Who will put Humpty-Democraty back together again?
God knows, I’ve spent enough time in accident and emergency at Oxford’s John Radcliffe over the years, sitting with my sobbing children in a room full of people with swords in their eyes and their feet on back to front. But nothing can prepare you for the yawning chasm of time that passes in Canada before the healthcare system actually does any healthcare.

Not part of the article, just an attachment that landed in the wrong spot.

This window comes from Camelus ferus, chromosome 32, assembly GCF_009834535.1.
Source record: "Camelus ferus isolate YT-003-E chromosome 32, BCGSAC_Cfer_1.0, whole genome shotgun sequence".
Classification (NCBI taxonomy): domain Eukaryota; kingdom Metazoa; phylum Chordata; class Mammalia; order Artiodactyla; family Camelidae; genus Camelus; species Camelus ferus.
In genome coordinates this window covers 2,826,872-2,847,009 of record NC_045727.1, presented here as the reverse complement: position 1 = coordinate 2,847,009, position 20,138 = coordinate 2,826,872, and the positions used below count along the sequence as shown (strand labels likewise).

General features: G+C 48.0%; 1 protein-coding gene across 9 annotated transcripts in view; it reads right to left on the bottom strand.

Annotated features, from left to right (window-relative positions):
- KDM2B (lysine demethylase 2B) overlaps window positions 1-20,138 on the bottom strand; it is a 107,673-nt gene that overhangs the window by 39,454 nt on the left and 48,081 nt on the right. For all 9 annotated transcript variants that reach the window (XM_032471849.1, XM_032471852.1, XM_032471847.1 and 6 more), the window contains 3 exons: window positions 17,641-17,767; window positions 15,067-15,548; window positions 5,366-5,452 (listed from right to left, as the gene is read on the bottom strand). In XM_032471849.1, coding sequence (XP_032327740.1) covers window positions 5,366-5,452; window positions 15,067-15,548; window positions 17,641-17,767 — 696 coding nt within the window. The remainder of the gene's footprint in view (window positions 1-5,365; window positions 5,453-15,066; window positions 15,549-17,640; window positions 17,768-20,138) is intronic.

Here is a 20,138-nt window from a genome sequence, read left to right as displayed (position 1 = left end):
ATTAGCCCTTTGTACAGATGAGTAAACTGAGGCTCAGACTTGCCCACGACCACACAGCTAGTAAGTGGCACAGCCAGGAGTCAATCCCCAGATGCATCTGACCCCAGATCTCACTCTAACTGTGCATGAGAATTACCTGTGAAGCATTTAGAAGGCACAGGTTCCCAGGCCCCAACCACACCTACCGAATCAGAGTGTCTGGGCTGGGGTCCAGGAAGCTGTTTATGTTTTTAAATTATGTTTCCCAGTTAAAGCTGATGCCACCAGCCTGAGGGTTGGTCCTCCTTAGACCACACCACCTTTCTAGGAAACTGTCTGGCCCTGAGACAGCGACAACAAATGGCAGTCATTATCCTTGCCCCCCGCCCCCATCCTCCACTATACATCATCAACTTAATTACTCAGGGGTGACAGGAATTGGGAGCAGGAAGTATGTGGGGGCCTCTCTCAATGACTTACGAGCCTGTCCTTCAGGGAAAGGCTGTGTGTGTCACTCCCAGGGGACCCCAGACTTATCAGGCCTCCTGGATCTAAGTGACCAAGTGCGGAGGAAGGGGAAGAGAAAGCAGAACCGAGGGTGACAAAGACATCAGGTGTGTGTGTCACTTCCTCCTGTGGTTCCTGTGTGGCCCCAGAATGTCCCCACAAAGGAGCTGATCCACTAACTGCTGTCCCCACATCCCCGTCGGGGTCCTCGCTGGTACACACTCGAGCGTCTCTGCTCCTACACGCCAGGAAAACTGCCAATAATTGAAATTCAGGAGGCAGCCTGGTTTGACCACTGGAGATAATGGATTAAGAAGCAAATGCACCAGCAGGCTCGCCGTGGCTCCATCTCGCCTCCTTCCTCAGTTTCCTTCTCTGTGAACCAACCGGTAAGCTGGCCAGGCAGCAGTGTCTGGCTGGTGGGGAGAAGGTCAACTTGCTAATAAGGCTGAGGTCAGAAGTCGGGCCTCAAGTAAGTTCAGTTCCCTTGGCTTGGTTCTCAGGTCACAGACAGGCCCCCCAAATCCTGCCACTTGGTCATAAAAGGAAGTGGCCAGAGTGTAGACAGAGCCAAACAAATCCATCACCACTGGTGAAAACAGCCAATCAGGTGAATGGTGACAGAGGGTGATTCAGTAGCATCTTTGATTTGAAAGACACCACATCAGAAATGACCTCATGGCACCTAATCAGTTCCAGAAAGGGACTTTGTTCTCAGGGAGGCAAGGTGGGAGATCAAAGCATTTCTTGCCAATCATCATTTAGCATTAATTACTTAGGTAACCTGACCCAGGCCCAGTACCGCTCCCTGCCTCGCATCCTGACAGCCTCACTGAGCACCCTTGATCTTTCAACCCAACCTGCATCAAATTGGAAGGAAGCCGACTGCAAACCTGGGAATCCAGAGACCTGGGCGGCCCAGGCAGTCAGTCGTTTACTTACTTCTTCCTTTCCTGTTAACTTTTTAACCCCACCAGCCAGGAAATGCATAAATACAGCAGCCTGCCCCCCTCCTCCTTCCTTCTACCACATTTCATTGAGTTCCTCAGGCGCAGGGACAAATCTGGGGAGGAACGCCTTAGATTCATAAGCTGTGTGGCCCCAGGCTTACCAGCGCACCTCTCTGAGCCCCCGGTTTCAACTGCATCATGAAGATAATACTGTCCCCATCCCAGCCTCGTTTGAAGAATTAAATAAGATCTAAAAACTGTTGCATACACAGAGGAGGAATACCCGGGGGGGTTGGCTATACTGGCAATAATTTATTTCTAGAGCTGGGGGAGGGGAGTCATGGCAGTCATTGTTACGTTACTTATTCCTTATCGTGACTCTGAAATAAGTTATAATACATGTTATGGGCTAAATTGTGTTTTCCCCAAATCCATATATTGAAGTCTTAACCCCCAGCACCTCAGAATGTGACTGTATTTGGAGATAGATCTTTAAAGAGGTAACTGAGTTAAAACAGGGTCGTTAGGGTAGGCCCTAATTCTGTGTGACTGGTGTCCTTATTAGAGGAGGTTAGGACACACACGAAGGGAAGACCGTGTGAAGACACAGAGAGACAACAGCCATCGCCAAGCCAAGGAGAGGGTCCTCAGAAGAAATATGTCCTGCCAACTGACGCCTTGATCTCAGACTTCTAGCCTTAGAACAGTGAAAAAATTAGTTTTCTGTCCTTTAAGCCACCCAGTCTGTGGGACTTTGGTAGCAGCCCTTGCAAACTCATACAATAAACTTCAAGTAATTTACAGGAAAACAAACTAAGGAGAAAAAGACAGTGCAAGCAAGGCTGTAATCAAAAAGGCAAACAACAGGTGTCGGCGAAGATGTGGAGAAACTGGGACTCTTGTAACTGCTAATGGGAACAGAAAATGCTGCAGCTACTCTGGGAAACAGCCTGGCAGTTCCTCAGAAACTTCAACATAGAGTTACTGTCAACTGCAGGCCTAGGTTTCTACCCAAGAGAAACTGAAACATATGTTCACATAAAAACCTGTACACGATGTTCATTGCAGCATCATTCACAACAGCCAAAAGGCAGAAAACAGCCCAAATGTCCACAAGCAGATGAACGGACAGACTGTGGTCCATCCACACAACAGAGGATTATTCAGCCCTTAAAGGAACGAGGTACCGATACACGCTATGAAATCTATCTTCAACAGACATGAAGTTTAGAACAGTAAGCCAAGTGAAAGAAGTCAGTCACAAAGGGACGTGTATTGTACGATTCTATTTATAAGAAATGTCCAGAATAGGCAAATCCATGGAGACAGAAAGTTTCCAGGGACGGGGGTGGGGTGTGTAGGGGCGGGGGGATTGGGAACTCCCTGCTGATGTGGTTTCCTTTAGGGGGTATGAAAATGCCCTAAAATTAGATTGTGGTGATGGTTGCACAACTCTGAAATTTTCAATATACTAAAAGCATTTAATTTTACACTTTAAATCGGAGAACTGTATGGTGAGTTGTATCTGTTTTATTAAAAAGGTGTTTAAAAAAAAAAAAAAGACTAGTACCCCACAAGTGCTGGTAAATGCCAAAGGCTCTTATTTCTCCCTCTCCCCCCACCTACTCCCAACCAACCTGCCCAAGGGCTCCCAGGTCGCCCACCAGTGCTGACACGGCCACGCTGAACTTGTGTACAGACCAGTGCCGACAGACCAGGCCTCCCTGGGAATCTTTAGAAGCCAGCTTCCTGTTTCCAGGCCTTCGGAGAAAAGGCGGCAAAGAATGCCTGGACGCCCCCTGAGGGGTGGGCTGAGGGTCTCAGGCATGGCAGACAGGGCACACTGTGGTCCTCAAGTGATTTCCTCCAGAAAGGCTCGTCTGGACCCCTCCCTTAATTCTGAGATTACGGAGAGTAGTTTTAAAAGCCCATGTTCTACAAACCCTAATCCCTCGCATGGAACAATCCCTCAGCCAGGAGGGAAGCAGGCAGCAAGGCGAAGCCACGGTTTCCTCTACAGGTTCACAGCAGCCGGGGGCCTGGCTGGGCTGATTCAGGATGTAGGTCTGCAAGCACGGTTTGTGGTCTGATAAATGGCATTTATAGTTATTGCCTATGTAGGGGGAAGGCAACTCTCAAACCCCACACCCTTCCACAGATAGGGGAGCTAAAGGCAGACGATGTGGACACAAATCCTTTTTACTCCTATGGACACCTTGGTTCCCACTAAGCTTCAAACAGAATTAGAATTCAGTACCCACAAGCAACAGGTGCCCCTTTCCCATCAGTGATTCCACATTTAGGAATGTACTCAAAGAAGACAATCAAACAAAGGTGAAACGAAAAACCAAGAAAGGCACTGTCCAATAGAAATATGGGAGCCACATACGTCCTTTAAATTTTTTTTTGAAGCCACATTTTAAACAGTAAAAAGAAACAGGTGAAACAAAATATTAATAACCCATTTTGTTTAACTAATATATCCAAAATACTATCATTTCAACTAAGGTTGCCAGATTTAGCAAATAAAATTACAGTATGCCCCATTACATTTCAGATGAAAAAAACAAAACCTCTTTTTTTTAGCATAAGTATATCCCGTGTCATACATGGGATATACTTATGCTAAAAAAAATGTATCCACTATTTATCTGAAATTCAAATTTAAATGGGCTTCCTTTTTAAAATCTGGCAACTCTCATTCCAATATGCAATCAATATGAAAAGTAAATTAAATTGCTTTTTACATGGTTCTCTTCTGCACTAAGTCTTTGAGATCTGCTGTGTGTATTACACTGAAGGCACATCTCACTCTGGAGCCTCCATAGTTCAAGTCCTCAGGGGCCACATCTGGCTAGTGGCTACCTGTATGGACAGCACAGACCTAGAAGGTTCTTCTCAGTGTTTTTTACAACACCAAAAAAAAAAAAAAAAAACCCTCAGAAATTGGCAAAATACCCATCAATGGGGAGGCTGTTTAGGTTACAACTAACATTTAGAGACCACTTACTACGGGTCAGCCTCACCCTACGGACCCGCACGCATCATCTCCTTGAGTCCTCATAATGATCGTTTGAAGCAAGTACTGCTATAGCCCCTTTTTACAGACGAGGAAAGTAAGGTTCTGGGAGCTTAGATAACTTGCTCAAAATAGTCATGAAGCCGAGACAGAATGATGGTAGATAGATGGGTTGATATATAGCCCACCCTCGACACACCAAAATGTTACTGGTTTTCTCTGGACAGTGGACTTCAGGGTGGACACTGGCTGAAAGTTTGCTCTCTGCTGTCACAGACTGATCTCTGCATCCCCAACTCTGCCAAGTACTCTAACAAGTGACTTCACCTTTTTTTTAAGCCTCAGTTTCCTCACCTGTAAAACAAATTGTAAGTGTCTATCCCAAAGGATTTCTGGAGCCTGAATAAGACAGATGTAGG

It didn’t seem desperately busy. One woman had lost her face somehow — probably a bear attack — and one kid appeared to have taken rather too much ecstasy, but there were no more than a dozen people in the waiting room. And no one was gouting arterial blood all over the walls.
After a couple of hours, I asked the receptionist how long it might be before a doctor came. In a Wal-Mart, it’s quite quaint to be served by a fat, gum-chewing teenager who claims not to understand what you’re saying, but in a hospital it’s annoying.